Edible Flowers You Can Grow Yourself

Flowers can be used in various ways to bring color and vibrancy to any room or landscape. Did you know, however, that they can be used to add interest to dishes we cook as well? In the same way that we eat herbs and vegetables, there are many species of edible flowers. They add delightful elegance to a multitude of drinks, meals and desserts. They are not only beautiful, but also full of nutritious vitamins and minerals like vitamins A and C, niacin, riboflavin, calcium, potassium, and phosphorus.

Most edible flowers also have anti-inflammatory properties and help soothe nerve pain. Edible flowers make excellent additions to salads, decorations for cakes, and can be made into jellies or coated with sugar for a delicious candy.

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Not all flowers are edible, but there are plenty of species you can easily grow in your own garden. Here are just a few of the flowers you can experiment with:

Begonia: There are two types of begonias–tuberous and wax. Both are edible, though the wax begonias tend to have a slightly bitter aftertaste. The flowers of begonias taste similar to citrus and can be a delightful addition to salads or as a garnish to make a meal fancier.

Chrysanthemum: Mums offer a range of tastes, depending on which variety you choose. Some taste a bit like pepper, while others are slightly more bitter. Only the petals are eaten raw–they should be blanched then sprinkled over a salad. You can use the leaves to give vinegar a peppery kick.

Calendula (Marigold): The beautiful orange-yellow flower petals are the only edible parts of this plant. They add a lovely hint of yellow to rice, butter, and soup, and provide a flavor similar to saffron.

Dandelion: These familiar flowers are one of the most common edible flowers. The buds and young blossoms are sweetest, while older blooms become bitter. Add the petals to salad or sprinkle over rice dishes for a lovely honey flavor.

Hibiscus: These tropical flowers have an almost cranberry-like flavor with slight acidity. They are most often dried and used to create jamaica, a tea made with hibiscus flowers, water, and sugar.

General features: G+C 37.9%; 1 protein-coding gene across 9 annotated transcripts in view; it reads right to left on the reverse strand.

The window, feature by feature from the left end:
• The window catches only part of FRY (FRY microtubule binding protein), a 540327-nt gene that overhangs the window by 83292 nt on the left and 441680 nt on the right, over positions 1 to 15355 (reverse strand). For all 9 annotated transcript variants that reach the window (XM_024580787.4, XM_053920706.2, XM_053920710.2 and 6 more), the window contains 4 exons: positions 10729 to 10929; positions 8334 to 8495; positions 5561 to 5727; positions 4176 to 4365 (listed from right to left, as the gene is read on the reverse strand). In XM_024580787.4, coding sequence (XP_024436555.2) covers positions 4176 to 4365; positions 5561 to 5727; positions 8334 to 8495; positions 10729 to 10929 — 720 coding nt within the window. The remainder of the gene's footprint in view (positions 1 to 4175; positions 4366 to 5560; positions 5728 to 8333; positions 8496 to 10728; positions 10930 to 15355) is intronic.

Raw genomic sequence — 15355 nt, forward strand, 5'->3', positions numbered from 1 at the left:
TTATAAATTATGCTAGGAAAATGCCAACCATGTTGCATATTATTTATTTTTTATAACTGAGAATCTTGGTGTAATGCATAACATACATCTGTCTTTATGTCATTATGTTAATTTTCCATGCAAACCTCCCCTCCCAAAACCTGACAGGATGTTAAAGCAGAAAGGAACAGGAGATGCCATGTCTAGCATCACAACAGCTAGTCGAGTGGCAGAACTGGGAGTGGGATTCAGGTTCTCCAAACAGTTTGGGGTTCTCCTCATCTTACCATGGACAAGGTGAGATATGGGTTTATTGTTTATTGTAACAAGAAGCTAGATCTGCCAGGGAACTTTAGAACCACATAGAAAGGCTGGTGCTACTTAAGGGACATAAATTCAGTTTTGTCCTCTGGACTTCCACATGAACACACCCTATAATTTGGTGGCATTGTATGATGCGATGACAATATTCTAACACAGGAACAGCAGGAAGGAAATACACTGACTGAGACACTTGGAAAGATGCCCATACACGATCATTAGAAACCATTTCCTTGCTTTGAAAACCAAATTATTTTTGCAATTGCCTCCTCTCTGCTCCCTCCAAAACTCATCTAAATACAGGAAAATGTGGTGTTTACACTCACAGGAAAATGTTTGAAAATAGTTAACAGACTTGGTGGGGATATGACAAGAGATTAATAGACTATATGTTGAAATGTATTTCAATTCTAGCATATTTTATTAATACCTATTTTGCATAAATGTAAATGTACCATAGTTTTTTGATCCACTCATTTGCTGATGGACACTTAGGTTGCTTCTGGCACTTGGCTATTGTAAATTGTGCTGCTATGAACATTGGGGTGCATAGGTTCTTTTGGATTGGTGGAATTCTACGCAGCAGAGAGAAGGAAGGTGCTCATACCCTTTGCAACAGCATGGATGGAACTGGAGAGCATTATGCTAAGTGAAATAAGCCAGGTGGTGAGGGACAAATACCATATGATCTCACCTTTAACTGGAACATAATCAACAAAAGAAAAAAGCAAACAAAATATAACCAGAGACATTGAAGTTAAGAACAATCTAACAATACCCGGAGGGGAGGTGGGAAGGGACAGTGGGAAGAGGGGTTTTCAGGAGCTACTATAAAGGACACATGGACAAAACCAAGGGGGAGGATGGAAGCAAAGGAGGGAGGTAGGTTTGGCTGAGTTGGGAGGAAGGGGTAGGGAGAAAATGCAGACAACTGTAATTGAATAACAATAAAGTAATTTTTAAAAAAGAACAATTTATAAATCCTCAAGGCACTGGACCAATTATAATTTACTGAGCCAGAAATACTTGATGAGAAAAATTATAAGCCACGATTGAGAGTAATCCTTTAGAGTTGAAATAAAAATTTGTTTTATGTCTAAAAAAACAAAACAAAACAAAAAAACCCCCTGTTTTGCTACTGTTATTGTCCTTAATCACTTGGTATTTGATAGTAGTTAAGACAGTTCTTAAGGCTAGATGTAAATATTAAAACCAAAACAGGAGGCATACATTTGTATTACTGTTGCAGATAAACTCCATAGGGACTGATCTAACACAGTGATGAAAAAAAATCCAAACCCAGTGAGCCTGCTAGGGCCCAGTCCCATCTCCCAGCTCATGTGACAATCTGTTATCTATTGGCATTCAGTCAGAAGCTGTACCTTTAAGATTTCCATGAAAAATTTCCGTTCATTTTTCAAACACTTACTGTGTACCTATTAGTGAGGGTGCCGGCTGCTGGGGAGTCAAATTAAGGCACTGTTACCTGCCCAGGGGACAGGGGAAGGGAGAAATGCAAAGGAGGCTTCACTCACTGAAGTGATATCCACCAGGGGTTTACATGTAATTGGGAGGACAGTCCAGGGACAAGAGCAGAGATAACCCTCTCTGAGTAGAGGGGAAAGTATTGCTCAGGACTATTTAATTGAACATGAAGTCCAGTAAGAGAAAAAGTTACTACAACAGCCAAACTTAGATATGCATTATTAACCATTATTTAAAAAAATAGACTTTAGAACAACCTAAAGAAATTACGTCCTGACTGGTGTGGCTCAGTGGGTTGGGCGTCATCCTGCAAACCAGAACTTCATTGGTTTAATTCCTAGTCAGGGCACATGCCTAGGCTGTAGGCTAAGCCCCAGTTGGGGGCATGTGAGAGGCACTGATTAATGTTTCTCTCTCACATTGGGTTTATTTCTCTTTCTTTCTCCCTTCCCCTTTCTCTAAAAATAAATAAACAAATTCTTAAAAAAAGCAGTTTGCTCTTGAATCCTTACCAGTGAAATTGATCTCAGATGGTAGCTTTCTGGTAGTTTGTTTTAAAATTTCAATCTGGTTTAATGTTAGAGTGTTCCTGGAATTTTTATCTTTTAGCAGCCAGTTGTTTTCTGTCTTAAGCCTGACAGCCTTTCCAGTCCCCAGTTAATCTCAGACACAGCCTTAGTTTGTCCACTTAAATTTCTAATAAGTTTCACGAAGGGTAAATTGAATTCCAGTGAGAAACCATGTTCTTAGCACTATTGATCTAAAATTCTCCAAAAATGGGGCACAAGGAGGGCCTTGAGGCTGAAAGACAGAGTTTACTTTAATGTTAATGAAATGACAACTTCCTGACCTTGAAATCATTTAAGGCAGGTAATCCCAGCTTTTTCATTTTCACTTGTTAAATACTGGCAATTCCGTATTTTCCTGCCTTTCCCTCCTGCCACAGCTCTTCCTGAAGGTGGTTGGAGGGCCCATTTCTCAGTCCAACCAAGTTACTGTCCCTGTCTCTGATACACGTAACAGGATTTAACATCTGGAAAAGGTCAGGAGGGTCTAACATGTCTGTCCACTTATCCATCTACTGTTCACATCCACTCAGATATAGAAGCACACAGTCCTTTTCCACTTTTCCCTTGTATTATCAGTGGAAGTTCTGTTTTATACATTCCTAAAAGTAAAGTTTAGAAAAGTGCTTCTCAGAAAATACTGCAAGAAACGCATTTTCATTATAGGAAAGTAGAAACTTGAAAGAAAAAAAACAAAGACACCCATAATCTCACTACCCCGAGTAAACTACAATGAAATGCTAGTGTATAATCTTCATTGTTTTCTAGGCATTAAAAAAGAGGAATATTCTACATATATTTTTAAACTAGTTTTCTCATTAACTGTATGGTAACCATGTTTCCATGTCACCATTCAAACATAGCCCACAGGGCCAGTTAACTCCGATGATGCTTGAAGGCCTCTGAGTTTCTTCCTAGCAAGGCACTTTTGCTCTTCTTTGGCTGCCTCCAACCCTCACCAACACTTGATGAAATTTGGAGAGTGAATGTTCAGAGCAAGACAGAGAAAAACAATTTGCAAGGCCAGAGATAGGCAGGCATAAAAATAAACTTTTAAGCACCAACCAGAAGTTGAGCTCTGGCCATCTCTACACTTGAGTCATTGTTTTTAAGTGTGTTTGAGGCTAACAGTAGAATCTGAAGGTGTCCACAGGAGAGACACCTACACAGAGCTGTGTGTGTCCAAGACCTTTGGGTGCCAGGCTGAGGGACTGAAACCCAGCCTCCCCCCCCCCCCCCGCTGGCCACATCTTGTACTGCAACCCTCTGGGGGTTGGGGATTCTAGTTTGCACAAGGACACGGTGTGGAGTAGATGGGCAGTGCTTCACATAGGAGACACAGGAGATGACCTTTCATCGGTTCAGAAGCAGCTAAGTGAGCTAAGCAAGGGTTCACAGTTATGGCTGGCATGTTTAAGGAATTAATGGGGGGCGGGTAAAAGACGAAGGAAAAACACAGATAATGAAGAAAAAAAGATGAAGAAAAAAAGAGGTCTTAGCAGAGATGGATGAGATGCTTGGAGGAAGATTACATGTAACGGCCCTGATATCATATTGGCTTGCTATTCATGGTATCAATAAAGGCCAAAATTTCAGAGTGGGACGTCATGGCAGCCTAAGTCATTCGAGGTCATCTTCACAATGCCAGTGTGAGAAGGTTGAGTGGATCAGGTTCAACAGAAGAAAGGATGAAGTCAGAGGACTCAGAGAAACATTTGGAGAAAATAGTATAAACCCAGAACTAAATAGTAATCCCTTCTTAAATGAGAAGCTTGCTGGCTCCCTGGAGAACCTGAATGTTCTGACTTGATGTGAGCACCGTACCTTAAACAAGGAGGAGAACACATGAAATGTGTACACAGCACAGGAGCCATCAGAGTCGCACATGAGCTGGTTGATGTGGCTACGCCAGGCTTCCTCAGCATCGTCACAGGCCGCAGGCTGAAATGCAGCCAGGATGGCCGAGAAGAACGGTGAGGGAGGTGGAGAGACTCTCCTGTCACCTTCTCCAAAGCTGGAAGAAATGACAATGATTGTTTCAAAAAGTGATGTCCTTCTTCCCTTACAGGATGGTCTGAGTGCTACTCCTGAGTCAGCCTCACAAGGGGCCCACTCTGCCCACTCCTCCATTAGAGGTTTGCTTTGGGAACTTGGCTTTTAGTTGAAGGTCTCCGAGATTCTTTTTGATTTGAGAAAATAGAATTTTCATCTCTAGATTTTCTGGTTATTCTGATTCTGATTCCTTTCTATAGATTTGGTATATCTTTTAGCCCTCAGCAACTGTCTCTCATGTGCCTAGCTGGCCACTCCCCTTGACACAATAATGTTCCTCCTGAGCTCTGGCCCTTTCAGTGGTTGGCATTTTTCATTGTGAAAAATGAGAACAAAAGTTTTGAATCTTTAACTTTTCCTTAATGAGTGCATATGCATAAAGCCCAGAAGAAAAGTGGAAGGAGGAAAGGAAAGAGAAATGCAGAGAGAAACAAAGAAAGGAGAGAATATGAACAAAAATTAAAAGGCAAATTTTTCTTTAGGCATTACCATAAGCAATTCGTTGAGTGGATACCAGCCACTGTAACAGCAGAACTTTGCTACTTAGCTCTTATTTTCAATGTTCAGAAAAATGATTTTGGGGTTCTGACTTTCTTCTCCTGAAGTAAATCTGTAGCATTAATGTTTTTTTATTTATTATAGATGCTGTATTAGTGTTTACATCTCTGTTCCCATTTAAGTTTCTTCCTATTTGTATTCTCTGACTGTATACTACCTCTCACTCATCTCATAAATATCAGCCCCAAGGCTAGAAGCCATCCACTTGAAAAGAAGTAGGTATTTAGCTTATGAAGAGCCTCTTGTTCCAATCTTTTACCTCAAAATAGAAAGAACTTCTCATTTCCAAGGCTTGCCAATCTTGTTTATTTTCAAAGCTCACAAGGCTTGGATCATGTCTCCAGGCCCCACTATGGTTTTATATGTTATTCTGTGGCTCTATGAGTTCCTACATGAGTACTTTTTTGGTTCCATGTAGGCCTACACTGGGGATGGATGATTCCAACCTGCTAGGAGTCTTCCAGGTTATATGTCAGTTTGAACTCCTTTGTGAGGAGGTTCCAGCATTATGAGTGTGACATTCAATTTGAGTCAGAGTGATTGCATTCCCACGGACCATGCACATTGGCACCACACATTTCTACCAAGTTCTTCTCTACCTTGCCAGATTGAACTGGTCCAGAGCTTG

Nasturtium: Like chrysanthemums, nasturtium have a peppery, spicy taste. Their flowers are used to garnish salads, appetizers, and cheese plates. Every part–the blooms, leaves, stems, and even seed pods are edible.

Pansy: These lovely flowers can be used to decorate desserts like cakes and fruit salad. They have a mild, fresh, green taste.

Rose: Delicate and sweet, roses are a long-time favorite flower to grow, smell, cultivate – and eat! Their petals adorn cakes and other pastries and bring floral flavors to ice creams and teas. Any rose can be eaten, though flavors are more pronounced in darker varieties. They taste of fruit and herb–a delightful combination for a light salad, dessert, or garnish in a cocktail.

Violet: Similar to pansies and roses, violets are sweet and delicious. Make them the delight of a party by freezing the fresh flowers into ice cubes. Their sweet perfume brings freshness and life to the dishes with which you garnish them.

It is best to grow flowers that you intend to eat at your home, so that you know exactly what species you have. You’ll also know exactly what fertilizers and pesticides (if any) were used on the plants as they grow.

Come to Big Earth Landscape Supply for all of the supplies you’ll need to grow a beautiful, colorful, edible garden! From fertilizer to containers, you can count on us for all things lawn and garden.